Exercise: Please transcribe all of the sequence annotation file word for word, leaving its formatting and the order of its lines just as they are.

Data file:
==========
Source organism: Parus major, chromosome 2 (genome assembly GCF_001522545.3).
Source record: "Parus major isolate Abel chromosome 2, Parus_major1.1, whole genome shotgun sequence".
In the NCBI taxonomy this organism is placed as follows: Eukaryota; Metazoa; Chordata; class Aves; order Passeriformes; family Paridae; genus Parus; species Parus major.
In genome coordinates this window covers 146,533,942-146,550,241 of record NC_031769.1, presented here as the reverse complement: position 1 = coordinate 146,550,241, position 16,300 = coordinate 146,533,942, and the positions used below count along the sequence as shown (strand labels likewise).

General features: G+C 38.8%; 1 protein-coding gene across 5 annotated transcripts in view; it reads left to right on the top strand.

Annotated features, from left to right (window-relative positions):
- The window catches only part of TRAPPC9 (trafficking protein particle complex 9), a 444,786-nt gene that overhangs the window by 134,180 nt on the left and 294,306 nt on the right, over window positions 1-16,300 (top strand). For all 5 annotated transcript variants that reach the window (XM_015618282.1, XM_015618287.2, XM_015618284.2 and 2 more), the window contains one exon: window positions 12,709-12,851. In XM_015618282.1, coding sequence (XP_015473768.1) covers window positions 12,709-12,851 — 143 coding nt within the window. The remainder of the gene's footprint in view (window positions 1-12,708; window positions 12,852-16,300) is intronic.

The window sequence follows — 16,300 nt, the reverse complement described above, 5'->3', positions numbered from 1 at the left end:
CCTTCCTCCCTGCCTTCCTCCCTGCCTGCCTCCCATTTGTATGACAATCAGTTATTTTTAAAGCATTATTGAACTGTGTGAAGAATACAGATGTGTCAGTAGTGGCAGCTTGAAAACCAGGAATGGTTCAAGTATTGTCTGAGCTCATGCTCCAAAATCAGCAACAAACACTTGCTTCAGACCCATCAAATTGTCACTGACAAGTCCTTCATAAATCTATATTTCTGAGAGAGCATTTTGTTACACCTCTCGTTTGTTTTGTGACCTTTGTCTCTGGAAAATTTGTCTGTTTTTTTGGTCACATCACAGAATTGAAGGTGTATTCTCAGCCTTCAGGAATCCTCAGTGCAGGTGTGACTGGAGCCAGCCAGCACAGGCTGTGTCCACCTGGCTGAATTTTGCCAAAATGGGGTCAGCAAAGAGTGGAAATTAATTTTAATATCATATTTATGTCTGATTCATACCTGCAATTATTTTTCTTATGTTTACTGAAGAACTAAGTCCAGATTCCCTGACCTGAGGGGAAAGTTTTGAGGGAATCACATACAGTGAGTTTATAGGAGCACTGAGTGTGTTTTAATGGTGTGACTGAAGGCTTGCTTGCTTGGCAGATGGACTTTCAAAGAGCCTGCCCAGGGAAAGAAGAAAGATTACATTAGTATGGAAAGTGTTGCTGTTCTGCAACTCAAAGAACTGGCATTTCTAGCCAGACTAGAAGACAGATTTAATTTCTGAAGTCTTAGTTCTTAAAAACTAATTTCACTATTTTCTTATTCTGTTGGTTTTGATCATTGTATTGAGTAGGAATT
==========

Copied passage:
Source organism: Parus major, chromosome 2 (genome assembly GCF_001522545.3).
Source record: "Parus major isolate Abel chromosome 2, Parus_major1.1, whole genome shotgun sequence".
In the NCBI taxonomy this organism is placed as follows: Eukaryota; Metazoa; Chordata; class Aves; order Passeriformes; family Paridae; genus Parus; species Parus major.
In genome coordinates this window covers 146,533,942-146,550,241 of record NC_031769.1, presented here as the reverse complement: position 1 = coordinate 146,550,241, position 16,300 = coordinate 146,533,942, and the positions used below count along the sequence as shown (strand labels likewise).

General features: G+C 38.8%; 1 protein-coding gene across 5 annotated transcripts in view; it reads left to right on the top strand.

Annotated features, from left to right (window-relative positions):
- The window catches only part of TRAPPC9 (trafficking protein particle complex 9), a 444,786-nt gene that overhangs the window by 134,180 nt on the left and 294,306 nt on the right, over window positions 1-16,300 (top strand). For all 5 annotated transcript variants that reach the window (XM_015618282.1, XM_015618287.2, XM_015618284.2 and 2 more), the window contains one exon: window positions 12,709-12,851. In XM_015618282.1, coding sequence (XP_015473768.1) covers window positions 12,709-12,851 — 143 coding nt within the window. The remainder of the gene's footprint in view (window positions 1-12,708; window positions 12,852-16,300) is intronic.

The window sequence follows — 16,300 nt, the reverse complement described above, 5'->3', positions numbered from 1 at the left end:
CCTTCCTCCCTGCCTTCCTCCCTGCCTGCCTCCCATTTGTATGACAATCAGTTATTTTTAAAGCATTATTGAACTGTGTGAAGAATACAGATGTGTCAGTAGTGGCAGCTTGAAAACCAGGAATGGTTCAAGTATTGTCTGAGCTCATGCTCCAAAATCAGCAACAAACACTTGCTTCAGACCCATCAAATTGTCACTGACAAGTCCTTCATAAATCTATATTTCTGAGAGAGCATTTTGTTACACCTCTCGTTTGTTTTGTGACCTTTGTCTCTGGAAAATTTGTCTGTTTTTTTGGTCACATCACAGAATTGAAGGTGTATTCTCAGCCTTCAGGAATCCTCAGTGCAGGTGTGACTGGAGCCAGCCAGCACAGGCTGTGTCCACCTGGCTGAATTTTGCCAAAATGGGGTCAGCAAAGAGTGGAAATTAATTTTAATATCATATTTATGTCTGATTCATACCTGCAATTATTTTTCTTATGTTTACTGAAGAACTAAGTCCAGATTCCCTGACCTGAGGGGAAAGTTTTGAGGGAATCACATACAGTGAGTTTATAGGAGCACTGAGTGTGTTTTAATGGTGTGACTGAAGGCTTGCTTGCTTGGCAGATGGACTTTCAAAGAGCCTGCCCAGGGAAAGAAGAAAGATTACATTAGTATGGAAAGTGTTGCTGTTCTGCAACTCAAAGAACTGGCATTTCTAGCCAGACTAGAAGACAGATTTAATTTCTGAAGTCTTAGTTCTTAAAAACTAATTTCACTATTTTCTTATTCTGTTGGTTTTGATCATTGTATTGAGTAGGAATT